Completion of a tomb isn’t rewarded with some rare treasure, but a gold chest containing a hefty XP bonus. Just about everything on Yamatai you can kill, solve or discover nets you XP; fill a progress bar and you’ll be given a Skill Point to spend in one of three categories. Survivor gives you access to greater rewards when looting corpses, and makes the items dotted around the map easier to spot. Hunter increases your ammo capacity and unlocks close-range finishing moves. Brawler boosts health and opens up a series of powerful counterattacks with the weapons at your disposal.
One of the earliest skills you’ll unlock increases the rate at which you acquire Salvage, the game’s main collectible and secondary currency, which you use to improve Lara’s weaponry. Her shotgun, pistol and rifle each have the usual upgrades to damage, recoil and ammo capacity, but the real star of the show is the bow she finds on a corpse in the game’s opening minutes. It’s by her side throughout, and is a handy metaphor for her gradual transformation.
At the start of the game, it’ll take down a single deer. By the end, you’ll use it to fashion makeshift ziplines, pull down loose walls and manipulate heavy objects. It’s also the clear weapon of choice in combat, not only for scoring silent headshots on distant foes, but up close, too. You can throttle enemies from behind with the bow’s shaft, or stab them in the knee or eye with an arrow. There are fire arrows later on as well as grenade-tipped ones, and you’ll quickly come to resent using the more traditional ordnance in your weaponset. Guns break your cover, of course, but more damagingly, they turn Tomb Raider into a lukewarm thirdperson shooter.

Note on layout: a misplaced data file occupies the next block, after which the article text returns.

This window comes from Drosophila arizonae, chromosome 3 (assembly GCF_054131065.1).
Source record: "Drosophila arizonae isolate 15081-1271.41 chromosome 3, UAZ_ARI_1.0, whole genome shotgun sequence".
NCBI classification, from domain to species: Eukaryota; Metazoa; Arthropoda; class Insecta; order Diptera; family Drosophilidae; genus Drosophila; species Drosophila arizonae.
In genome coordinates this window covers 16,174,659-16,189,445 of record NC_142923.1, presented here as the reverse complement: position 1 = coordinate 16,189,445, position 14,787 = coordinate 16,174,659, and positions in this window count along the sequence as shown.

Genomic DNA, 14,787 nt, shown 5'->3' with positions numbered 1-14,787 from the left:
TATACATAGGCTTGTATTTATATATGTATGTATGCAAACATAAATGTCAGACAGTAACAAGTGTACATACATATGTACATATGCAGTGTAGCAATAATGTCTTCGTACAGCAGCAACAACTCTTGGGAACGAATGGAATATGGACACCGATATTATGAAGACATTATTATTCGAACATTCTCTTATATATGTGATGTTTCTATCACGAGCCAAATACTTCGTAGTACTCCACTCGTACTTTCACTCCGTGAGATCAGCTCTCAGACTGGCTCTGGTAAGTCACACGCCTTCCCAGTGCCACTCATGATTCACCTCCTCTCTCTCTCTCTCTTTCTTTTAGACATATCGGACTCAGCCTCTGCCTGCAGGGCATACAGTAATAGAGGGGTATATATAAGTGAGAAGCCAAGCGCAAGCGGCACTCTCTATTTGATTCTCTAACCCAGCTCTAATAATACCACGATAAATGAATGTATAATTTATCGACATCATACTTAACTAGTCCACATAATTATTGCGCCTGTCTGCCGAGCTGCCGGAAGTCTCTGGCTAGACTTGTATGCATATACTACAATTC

There’s too much combat at times, though there is at least a little more narrative justification for Lara’s homicidal tendencies than Drake’s. She kills first to save herself from aggressors and then later – once she’s learned more about the all-male cult that occupies Yamatai in apparent service to the spirit of Queen Himiko – to save her friends. There’s a telling exchange with Roth, a shipmate and something of a mentor to our adventurer-to-be, early on. “That can’t have been easy,” he says when a tearful Lara tells him she’s killed a few of the men who just attacked their party. “It’s scary,” she replies, “just how easy it was.”
It gets easier: enemies put up a fight, but the odds always seem stacked in your favour, at least on the default difficulty. A spot of gentle stealth will see you take out a few, and you’ve got so many tools at your disposal – three guns and a bow, dodges, counters and finishing moves, and countless exploding barrels – that failure is, for the most part, barely an option. Platforming is fluid, Uncharted-sticky and largely stress free.
There are some excellent deaths in store for Ms Croft, though. One grisly end that comes courtesy of a tree branch is a particular highlight, with Lara looking shocked, offended even, before the light disappears from her eyes. And the relative lack of difficulty works in the context of the story of how Lara Croft transformed from precocious young thrillseeker to arse-kicking raider of tombs. If there’s one significant shift, it’s that the original game’s platforming was precise and its combat was automated. Here, it’s the other way around, but that’s more a reflection of the times.
So, in fact, is the game as a whole. It’s been more than four years since Tomb Raider: Underworld, and Lara has watched from the sidelines as this generation has defined itself. In many ways, Tomb Raider can be seen as a sort of collage of design best practice, or as a collection of the generation’s greatest hits. It’s got the kill-confirming XP popup of Call Of Duty; the gentle, optional stealth of an Assassin’s Creed; and Batman’s Detective mode. It’s got the linear, cinematic spectacle of Uncharted, with the narrative fleshed out by audiologs borrowed from BioShock. Platforming is Drake by way of Ezio Auditore, and combat borrows from, well, take your pick.
Yet despite all this, Tomb Raider retains its own identity, and much of that is down to its British heroine. Whether she’s huddled up against the cold or sending five men to their doom with an explosive arrow, this is still Lara Croft, one of gaming’s most distinctive heroes – and now she has a personality that extends far beyond the bounds of her bra straps. If the purpose of a reboot is to redefine a character and set them up for the future, then this is a job well done.